When my son was born, the thrill of new life and a rush of hormones had me feeling more optimistic about the future than ever before. After the buzz wore off and reality set in, I was left wondering how exactly I was going to make sure my child would be a part of that better future I had envisioned. As he has gotten older — and infinitely more curious about the world around him — our communication has grown, too. Still lacking in parental confidence, I Googled "how to teach your son about male privilege," and asked friends and and family about the topic more times than I can count. It may be uncomfortable, but it's a topic that truly can't be ignored in this day and age.
As psychology professor Dr. Michael Karson told Psychology Today, "the greatest psychological privilege is not having to think about things." Since my white son is, as of now, a heterosexual male, it would be easy to avoid the topic of privilege all together since the world he lives in was practically designed for him. But then I would be doing a disservice to society. So how do I explain male privilege to my son?
According to the BBC News website, a school in Australia has taken the approach of presenting the concept to their students in terms of representation. The outlet reported that school's official stance is:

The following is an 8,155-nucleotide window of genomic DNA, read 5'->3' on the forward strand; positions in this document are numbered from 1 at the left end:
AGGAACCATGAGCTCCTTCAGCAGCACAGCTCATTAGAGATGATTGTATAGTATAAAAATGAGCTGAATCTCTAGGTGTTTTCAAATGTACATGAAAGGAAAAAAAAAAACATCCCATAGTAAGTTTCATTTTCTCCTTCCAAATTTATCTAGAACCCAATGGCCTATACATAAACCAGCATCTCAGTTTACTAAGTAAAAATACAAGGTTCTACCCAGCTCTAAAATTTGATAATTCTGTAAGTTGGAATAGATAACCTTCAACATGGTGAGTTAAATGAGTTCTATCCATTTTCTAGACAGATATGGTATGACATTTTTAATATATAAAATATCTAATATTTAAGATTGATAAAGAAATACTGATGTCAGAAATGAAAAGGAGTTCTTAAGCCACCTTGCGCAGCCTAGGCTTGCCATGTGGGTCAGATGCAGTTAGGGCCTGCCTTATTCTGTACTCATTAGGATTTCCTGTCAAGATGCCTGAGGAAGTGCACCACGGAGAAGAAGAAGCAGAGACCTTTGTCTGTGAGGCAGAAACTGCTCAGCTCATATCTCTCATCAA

Being born a male, you have advantages — such as being overly represented in the public sphere — and this will be true whether you personally approve or think you are entitled to this privilege.
Simply by turning on the television, browsing books in the library, or picking out a film to watch, you can make your son more self-aware by pointing out how the average male is portrayed. In contrast, you can also note the lack or stereotypical depiction of females, people of color, members of the LGBT community, or anyone who doesn't fit in the typical, binary category.
But once your son is old enough to comprehend more complex concepts, the discussion has to go deeper than simply acknowledging this privilege. As investigative journalist and television news reporter Steven I. Weiss noted in the The Los Angeles Times, "confronting misogyny around them will make our boys not just individuals who do no harm, but agents of change." Giving your son the courage and conviction to call out behavior that others might brush off as "locker room talk" is an integral part of teaching them about male privilege. As my grandmother used to tell me, "you can't spell education without action." She taught her nine children and 15 grandchildren that learning about social issues and putting that knowledge to use went hand in hand. By teaching my son about male privilege, I'm hopeful that he will be a living example of her philosophy.